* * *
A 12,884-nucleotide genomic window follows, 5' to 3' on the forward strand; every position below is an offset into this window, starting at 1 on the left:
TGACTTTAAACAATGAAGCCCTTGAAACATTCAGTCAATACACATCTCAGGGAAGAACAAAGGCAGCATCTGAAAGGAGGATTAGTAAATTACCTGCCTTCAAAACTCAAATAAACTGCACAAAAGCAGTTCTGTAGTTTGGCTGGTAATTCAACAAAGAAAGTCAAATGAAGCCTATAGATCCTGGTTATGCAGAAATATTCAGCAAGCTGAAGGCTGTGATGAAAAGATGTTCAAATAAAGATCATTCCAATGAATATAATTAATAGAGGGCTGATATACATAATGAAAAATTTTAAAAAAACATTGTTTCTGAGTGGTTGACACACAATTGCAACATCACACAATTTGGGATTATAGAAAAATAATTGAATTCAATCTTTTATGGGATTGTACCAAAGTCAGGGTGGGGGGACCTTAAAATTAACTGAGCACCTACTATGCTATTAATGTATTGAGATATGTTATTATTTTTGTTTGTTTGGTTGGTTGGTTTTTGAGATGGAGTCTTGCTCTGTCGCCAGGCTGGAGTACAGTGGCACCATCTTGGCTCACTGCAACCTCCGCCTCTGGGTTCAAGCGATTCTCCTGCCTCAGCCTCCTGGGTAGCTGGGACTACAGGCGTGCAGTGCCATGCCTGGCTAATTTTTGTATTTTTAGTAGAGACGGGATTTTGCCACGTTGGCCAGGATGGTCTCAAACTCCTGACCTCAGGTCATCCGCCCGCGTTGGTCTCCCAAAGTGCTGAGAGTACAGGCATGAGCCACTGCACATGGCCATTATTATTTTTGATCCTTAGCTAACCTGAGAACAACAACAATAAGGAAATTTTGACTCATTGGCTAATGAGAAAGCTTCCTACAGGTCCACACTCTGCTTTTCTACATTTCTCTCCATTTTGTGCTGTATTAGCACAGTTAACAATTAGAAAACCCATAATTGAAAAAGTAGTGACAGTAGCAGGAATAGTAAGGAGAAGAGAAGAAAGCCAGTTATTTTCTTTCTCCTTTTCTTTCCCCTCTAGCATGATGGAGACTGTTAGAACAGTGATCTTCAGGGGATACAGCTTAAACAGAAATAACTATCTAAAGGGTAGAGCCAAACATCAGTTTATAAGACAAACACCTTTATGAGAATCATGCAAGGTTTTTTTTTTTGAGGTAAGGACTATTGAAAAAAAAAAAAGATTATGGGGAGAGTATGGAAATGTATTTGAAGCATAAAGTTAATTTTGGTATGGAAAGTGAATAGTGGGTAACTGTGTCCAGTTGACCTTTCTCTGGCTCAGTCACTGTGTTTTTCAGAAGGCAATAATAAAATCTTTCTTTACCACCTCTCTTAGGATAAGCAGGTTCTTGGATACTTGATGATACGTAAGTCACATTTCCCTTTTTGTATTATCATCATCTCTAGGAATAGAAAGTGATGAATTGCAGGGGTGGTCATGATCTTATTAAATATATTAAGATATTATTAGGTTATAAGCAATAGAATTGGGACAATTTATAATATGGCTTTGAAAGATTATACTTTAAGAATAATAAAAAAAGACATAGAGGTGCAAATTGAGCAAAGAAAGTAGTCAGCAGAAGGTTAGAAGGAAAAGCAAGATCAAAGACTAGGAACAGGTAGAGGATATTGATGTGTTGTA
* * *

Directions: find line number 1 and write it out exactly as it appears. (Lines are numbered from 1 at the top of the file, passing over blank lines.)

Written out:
A 12,884-nucleotide genomic window follows, 5' to 3' on the forward strand; every position below is an offset into this window, starting at 1 on the left: